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SIMULATION-DRIVEN ANALYSES IN POPULATION GENETICS: FROM GENETIC MAPPING TO THE EVOLUTION OF GENES AND POPULATIONS

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Advancements in genome sequencing technology and the development of powerful evolutionary simulations have brought exciting new ideas to the forefront of population genetic research, spanning both theoretical models and applications. Population genetics investigates how the patterns of genetic variation in biological populations are shaped by various evolutionary processes, such as natural selection, random genetic drift, and demographic events. One key goal in population genetics is to develop and apply mathematical models that allow us to interpret the distribution and temporal dynamics of genetic variants in a population and to test evolutionary hypotheses. As population genomic data becomes more widely available and detailed, the complexity of modeling has also increased. In particular, there is a need to include much more realistic evolutionary processes in our analyses. Since such processes are often difficult to model mathematically, simulations have become an increasingly critical tool to help us better understand the complicated interactions between such processes and the signatures they are expected to produce in empirical genetic data.In this thesis, I use extensive evolutionary simulations in concert with mathematical approaches to investigate the connection between population genetic signatures and their underlying evolutionary processes. In Chapter 2, I first investigate a novel genetic mapping design called Bulk Segregant Analysis (BSA). I derive an analytical solution to predict the genomic resolution at which the causal variants associated with a selected trait in such experiments can be identified, and validate our results with simulations. In Chapter 3, I use simulations of evolutionary scenarios with different models of natural selection to explore the potential driving forces behind the observed signatures of positive selection on the bam protein in Drosophila. These simulation results suggest a new model to characterize the genetic interaction between bam and the endosymbiont bacterium Wolbachia pipientis, which could explain the signals of positive selection observed at bam. In Chapter 4, I conduct a comprehensive demographic inference on the Drosophila melanogaster Global Diversity Lines (GDL) data set to test different hypotheses about the demographic history of this species across five continents. The result of this demographic inference can serve as a new null model for the detection of positive selection in Drosophila melanogaster.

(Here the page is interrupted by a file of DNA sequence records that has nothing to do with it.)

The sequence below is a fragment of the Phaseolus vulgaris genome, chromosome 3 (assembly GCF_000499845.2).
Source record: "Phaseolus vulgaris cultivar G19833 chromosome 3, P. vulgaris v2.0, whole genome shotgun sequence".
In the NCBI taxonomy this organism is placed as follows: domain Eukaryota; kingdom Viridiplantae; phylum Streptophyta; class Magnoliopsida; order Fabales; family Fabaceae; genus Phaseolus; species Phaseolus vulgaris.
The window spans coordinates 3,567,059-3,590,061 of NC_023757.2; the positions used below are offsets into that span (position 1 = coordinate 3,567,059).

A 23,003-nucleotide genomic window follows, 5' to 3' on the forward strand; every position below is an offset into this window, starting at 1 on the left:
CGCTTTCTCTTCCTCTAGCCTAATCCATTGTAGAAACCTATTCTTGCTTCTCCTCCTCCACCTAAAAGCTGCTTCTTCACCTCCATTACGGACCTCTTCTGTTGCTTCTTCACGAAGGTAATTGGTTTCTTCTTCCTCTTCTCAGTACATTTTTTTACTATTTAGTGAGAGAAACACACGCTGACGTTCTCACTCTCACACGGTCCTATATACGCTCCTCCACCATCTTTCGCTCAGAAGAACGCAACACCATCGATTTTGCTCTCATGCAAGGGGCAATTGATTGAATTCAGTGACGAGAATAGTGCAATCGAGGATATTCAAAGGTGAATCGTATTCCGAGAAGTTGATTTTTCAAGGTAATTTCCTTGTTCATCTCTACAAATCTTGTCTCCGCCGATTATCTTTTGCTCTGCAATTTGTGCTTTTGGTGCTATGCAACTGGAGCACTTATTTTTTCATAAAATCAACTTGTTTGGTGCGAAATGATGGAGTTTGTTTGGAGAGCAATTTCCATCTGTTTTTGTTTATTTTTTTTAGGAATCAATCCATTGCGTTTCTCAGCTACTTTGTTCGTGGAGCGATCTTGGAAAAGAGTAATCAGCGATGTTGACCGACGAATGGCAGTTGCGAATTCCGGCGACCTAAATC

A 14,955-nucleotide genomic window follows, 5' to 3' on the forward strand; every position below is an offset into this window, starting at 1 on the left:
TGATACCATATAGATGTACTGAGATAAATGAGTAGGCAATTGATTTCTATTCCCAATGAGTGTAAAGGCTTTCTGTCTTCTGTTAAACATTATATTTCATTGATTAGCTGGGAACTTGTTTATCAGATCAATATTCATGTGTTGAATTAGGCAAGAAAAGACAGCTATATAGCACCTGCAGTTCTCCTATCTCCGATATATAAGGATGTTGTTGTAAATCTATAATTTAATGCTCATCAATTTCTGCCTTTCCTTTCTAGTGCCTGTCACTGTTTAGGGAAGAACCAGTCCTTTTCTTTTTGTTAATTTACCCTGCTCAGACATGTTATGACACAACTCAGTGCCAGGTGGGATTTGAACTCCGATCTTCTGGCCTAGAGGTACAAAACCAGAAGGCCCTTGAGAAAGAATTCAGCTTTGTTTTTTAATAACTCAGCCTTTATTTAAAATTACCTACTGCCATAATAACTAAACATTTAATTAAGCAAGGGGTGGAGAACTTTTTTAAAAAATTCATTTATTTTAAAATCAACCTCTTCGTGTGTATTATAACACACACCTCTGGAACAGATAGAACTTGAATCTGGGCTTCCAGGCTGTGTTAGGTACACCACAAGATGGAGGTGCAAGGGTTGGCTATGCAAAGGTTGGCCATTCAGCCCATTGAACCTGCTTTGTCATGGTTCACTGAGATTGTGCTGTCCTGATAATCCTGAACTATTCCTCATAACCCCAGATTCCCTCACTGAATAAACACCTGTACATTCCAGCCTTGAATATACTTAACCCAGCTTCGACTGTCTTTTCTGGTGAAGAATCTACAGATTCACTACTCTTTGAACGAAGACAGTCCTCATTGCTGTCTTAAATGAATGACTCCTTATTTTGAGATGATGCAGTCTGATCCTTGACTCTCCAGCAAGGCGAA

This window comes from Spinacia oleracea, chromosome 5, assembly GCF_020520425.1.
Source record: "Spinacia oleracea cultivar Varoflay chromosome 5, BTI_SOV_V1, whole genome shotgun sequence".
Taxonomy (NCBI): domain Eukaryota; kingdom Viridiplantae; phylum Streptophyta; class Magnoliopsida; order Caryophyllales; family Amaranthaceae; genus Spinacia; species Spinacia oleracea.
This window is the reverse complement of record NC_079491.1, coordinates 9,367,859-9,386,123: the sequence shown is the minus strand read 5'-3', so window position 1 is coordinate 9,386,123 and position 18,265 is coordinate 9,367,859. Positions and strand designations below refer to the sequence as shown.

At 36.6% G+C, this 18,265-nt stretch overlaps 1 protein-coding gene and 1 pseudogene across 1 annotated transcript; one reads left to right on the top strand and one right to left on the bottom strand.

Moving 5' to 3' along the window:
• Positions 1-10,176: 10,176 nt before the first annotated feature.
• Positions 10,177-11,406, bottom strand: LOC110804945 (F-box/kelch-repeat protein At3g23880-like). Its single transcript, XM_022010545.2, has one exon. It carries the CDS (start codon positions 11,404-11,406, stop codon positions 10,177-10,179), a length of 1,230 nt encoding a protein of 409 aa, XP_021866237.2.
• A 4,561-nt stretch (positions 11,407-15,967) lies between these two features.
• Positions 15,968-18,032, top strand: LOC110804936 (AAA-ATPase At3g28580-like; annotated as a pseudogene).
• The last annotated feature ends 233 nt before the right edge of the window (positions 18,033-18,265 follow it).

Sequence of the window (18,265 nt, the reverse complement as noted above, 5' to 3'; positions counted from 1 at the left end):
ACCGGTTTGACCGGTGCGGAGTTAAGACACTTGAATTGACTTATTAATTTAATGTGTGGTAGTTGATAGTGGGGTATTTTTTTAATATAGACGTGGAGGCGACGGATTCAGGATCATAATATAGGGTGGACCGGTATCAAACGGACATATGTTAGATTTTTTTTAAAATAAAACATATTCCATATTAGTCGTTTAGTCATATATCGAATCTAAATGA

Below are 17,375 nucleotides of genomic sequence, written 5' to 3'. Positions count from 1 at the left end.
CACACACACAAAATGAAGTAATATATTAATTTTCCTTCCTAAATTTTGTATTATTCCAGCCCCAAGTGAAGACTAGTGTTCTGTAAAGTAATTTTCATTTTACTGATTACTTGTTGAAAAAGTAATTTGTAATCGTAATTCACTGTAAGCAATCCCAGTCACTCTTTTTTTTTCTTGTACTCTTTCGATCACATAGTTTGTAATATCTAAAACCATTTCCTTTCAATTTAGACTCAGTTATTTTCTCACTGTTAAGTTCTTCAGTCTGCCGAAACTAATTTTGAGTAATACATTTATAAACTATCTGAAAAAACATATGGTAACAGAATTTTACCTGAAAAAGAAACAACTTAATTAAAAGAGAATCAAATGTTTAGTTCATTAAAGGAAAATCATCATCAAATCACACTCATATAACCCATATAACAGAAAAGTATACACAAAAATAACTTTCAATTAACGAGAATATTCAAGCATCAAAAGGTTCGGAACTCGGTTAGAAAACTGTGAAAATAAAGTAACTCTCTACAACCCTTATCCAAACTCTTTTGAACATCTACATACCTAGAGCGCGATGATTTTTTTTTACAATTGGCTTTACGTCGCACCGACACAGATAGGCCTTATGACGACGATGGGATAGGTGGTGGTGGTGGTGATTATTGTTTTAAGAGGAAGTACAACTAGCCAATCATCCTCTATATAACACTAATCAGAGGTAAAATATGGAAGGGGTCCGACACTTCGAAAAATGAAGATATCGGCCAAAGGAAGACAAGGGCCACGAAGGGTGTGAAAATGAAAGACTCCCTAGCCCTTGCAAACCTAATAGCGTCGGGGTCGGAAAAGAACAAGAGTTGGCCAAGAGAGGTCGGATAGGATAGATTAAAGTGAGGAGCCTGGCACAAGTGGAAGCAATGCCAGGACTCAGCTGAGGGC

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142 pages

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2022-05

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coalescence theory; demographic inference; genetic simulations; natural selection; Population genetics; QTL mapping

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Messer, Philipp

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Aquadro, Charles F.
Williams, Amy L

Degree Discipline

Computational Biology

Degree Name

Ph. D., Computational Biology

Degree Level

Doctor of Philosophy

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Government Document

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dissertation or thesis

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